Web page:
I also go by my middle name, Renee, but you can call me about anything
Rich White Feminism
About six months ago, I wrote a short confessional article about a friend I drove to the grocery store, and I missed the point of that entire experience. Recently, I've started reading Hood Feminism: Notes from the Women That a Movement Forgot by Mikki Kendall, and I achieved some clarity about where the feminist movement really needs to divert its attention.
Somebody on the street is playing the familiar solemn cords of “The House of the Rising Sun” on a scratchy guitar. The sound floats through the trundling cars and to the beat of pedestrian footsteps, wavering and soulful. I am hanging laundry on the clothesline above on the second floor of my apartment, and Claire is talking to me from the next apartment over, leaning out the window like she is searching for the guitar player. She is a year older than me, but no one on the street would notice. Maybe that is why she cakes on lipstick like it is as common as dandelions.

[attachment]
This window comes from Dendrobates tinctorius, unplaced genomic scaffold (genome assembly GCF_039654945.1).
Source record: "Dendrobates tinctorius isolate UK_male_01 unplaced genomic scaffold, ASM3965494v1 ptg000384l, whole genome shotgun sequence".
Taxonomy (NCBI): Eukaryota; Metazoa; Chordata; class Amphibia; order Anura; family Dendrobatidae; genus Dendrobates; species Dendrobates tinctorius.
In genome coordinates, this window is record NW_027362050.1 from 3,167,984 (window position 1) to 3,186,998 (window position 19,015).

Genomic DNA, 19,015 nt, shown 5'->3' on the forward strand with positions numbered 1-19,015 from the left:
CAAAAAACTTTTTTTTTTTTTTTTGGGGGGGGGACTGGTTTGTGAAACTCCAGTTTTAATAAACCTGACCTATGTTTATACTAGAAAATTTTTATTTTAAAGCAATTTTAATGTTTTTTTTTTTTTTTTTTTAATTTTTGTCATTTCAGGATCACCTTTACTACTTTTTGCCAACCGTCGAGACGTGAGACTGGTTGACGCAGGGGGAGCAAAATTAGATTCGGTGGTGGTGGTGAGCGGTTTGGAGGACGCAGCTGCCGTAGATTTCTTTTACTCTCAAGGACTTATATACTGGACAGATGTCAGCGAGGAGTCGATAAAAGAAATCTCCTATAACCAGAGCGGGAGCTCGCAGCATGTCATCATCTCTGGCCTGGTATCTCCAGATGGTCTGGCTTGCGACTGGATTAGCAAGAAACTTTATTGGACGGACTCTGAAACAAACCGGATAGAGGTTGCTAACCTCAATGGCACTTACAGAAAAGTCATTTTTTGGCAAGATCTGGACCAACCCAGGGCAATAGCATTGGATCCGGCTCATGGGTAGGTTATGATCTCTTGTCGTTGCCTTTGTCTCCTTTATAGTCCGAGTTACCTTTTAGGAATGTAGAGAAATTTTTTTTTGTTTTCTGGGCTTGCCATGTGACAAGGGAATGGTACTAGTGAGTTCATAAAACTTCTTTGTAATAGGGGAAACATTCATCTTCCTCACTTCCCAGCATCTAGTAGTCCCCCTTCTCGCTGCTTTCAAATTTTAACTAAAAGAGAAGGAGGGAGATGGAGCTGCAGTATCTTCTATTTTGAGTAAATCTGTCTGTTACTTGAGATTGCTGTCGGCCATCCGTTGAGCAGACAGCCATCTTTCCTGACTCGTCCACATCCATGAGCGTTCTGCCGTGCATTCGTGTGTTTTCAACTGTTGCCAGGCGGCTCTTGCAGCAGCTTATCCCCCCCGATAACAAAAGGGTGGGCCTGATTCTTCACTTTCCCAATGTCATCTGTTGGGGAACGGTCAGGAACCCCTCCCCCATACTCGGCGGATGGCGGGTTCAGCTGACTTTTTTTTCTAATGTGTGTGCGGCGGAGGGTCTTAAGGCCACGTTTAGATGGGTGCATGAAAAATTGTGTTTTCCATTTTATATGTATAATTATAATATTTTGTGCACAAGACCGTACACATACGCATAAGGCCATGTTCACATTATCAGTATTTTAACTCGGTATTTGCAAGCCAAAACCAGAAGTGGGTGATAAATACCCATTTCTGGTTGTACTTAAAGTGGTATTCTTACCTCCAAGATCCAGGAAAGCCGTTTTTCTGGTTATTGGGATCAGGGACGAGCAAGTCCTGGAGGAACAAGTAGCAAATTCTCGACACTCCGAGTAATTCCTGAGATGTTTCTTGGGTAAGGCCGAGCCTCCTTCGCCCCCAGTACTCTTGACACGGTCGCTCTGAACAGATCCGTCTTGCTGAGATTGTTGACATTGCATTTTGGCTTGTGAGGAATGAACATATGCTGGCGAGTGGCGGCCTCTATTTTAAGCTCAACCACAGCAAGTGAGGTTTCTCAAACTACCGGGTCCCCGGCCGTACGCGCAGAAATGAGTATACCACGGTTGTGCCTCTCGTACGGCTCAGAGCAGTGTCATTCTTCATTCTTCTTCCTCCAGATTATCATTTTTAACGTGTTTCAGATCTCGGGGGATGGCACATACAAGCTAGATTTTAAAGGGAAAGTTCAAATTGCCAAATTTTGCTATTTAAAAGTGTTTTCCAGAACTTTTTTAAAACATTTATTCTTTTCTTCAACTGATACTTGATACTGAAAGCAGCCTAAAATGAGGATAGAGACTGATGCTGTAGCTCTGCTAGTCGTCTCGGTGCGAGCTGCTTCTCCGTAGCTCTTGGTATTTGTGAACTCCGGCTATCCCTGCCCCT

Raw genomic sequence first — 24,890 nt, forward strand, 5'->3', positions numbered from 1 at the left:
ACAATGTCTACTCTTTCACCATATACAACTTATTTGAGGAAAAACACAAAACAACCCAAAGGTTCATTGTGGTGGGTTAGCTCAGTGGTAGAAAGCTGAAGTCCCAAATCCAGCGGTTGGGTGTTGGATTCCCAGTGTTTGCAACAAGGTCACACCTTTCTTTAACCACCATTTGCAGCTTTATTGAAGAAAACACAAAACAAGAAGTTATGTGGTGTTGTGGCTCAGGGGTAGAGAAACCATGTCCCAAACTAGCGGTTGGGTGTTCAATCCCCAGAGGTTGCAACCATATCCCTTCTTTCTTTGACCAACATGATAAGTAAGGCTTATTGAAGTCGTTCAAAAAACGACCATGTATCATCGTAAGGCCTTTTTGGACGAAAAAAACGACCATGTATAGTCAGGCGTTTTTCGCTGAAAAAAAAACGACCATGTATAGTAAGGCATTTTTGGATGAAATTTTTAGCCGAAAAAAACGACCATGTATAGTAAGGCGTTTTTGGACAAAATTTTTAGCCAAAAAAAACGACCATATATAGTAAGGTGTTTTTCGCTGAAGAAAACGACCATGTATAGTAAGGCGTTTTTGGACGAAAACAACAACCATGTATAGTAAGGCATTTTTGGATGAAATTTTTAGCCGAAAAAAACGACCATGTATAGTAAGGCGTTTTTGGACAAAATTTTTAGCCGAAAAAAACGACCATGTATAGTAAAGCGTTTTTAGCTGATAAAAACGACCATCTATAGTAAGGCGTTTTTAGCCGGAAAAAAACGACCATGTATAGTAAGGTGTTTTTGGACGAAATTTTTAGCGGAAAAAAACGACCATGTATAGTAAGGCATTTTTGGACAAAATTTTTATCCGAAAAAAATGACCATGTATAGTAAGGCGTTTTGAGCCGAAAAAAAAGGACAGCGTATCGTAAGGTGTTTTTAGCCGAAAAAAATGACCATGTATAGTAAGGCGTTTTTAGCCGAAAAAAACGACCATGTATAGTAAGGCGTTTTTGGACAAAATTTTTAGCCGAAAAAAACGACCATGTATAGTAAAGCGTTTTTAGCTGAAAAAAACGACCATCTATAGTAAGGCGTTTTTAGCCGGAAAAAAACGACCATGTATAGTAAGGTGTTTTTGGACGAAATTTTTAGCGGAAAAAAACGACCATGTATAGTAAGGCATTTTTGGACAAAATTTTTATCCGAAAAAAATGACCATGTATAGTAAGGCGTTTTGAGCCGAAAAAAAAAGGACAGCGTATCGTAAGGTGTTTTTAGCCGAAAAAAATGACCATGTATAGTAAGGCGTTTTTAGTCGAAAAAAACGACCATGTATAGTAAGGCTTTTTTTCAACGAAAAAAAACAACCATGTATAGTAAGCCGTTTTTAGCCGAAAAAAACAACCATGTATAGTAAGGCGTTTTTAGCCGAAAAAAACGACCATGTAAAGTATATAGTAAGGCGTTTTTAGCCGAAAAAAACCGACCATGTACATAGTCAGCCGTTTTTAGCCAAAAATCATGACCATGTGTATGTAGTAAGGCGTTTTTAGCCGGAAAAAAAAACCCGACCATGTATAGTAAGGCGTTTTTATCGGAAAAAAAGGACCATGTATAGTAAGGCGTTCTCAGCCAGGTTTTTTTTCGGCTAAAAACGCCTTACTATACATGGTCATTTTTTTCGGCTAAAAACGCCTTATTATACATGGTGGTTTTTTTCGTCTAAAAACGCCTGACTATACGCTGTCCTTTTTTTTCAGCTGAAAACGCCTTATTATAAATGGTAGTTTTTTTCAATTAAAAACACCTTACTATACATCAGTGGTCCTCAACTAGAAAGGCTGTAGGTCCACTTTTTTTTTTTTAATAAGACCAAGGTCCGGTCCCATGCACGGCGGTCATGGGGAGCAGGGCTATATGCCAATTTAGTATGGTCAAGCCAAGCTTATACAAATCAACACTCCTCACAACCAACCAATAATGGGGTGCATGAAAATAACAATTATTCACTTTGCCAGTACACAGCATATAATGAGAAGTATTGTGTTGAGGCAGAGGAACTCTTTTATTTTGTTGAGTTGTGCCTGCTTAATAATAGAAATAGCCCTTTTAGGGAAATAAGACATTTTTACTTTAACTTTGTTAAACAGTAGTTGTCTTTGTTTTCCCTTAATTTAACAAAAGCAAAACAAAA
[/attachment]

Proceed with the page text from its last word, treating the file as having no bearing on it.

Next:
My friend lives alone in an apartment a block from where she works. She’s a single mother, freshly separated from her husband, and she struggles to find a babysitter, to quit smoking, to pay her bills. It’s a common story: a young woman trying with bitten-to-the-nub fingernails to scrape out a living.